The day has finally arrived for the Volkswagen Golf GTI Edition 35 to go on sale. This vehicle was introduced at the Wörthersee GTI meeting last June. Dealerships could now take orders but deliveries will start this October. It is powered by a turbocharged four-cylinder engine that offers 235 hp (an extra 25 compared to the standard GTI) at 5,500 rpm.
It even has 221 lb-ft (300 Nm) of torque at 2,200 rpm. The front-wheel-drive hot hatch could go from 0 to 62 mph in 6.6 seconds and can reach a top speed of 153 mph (246 km/h).
The Volkswagen Golf GTI Edition 35 features a new bodykit that has new side skirts and a revised front bumper.
It also gets bi-xenon headlights with LED daytime running lights, lightweight 18-inch ‘Watkins Glen’ alloy wheels that are finished in ‘Dark Steel’ or silver, an Edition 35 badge on the front wing, gloss black door mirror casings, rear windows with 90% tinted glass and rear tinted LED lights.
The interiors have ‘35’ signatures on numerous elements, as well as a red stripe on the seatbelts and the GTI ‘golf ball’ gearknob, which is available for either the manual or the double-clutch DSG transmission.
Prices for the GTI Edition 35 start at £27,525 (RRP OTR) for the manual three-door model. There is a £1,295 premium for the DSG gearbox and £585 for five doors.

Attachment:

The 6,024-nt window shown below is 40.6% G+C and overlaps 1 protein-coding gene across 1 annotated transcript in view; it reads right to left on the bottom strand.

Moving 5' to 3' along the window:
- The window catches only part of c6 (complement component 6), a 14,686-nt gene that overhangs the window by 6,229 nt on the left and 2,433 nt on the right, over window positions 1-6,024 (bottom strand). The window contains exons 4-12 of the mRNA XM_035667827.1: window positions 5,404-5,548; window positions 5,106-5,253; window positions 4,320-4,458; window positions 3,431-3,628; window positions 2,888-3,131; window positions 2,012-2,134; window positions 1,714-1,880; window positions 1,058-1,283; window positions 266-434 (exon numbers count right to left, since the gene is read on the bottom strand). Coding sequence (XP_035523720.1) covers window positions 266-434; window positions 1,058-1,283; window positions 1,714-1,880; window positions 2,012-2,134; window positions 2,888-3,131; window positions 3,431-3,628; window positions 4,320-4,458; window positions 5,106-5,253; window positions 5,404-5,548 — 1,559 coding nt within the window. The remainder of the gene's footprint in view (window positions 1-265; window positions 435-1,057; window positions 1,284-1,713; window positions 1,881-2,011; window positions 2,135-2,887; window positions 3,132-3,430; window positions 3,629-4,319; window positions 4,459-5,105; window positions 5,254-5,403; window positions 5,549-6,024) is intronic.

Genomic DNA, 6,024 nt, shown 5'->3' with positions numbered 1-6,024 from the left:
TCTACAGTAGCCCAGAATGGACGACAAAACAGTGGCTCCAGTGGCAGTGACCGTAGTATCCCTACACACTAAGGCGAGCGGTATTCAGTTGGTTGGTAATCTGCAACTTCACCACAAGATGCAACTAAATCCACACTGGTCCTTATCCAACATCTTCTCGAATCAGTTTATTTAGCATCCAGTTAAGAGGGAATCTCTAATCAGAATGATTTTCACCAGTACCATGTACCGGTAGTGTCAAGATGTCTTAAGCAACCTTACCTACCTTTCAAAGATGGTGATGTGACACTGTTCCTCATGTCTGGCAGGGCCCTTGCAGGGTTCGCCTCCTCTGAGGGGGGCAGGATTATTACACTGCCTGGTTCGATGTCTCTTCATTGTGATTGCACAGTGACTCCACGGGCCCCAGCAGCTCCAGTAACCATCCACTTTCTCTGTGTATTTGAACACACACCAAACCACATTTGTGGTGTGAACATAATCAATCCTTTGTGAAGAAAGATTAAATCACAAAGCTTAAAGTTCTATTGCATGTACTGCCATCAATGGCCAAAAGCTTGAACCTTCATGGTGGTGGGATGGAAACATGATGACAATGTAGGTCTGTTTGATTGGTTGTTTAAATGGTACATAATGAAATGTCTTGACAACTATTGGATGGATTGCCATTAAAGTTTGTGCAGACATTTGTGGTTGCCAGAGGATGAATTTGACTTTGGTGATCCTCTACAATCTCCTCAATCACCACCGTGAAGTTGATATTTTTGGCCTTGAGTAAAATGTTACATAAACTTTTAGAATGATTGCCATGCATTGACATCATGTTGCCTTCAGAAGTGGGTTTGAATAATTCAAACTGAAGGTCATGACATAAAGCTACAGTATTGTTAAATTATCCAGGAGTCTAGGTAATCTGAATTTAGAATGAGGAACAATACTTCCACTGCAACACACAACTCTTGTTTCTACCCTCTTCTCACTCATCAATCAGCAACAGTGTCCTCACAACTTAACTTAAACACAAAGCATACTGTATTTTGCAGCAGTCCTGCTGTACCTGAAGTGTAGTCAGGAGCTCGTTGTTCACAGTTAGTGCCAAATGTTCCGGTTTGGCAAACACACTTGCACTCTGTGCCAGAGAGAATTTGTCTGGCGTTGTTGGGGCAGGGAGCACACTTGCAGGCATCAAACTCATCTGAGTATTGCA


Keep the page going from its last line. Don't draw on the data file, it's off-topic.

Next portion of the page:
When it comes to the safety reserves of a chassis, there is always a need to consider the car’s physical handling limits, which is typically uncovered when driven to the extreme. Thus, the physical handling limits of the new VW Golf GTI are unveiled when it is piloted by drivers like Hans-Joachim Stuck, a former F1 driver and an endurance race world champion. Just by driving the VW Golf GTI in Hockenheim, Nürburgring, or in the "Maritime Alps," Stuck should be able to analytically describe why this vehicle boasts of a driving level at par with more expensive sports cars.
Stuck remarked that during the drives, it immediately became apparent how precise the car is in tracking steering inputs, which is reflected in its driving quality. He also noted that the chassis has no hints of body roll, adding that the GTI’s quasi lack of roll and pitch allows for a safe driving behavior. Stuck remarked that the GTI is not only stiff in terms of handling but is also comfortable, thanks to the electronic damper control of the new DCC system that provides an ideal synthesis of comfort and handling.
The latest generation of the Volkswagen Golf GTI comes with a sport chassis which has lowered front and rear ends (minus 22 millimeters and 15 millimeters respectively). VW also re-tuned the car’s springs, dampers and rear stabilizers. The new VW Golf GTI features strut-type suspension, helical springs and telescoping shock absorbers on the front axle, and multi-link suspension on the rear. VW also provided the new VW Golf GTI with a durable braking system with red painted brake calipers.
Interestingly, the new Golf GTI is the VW vehicle that employs the XDS electronic transverse differential lock that could enhance traction and handling. It serves as a functional extension of the electronic limited-slip differential (EDS) already integrated in the GTI’s ESP system.
When the XDS electronics senses that the inner wheel on the GTI's driven front axle is insufficiently loaded while negotiating a curve or a corner, the ESP hydraulics would build up braking pressure on that wheel in order to re-establish optimal traction. This means that XDS could compensate for the understeering typical on front-wheel-drive vehicles during cornering.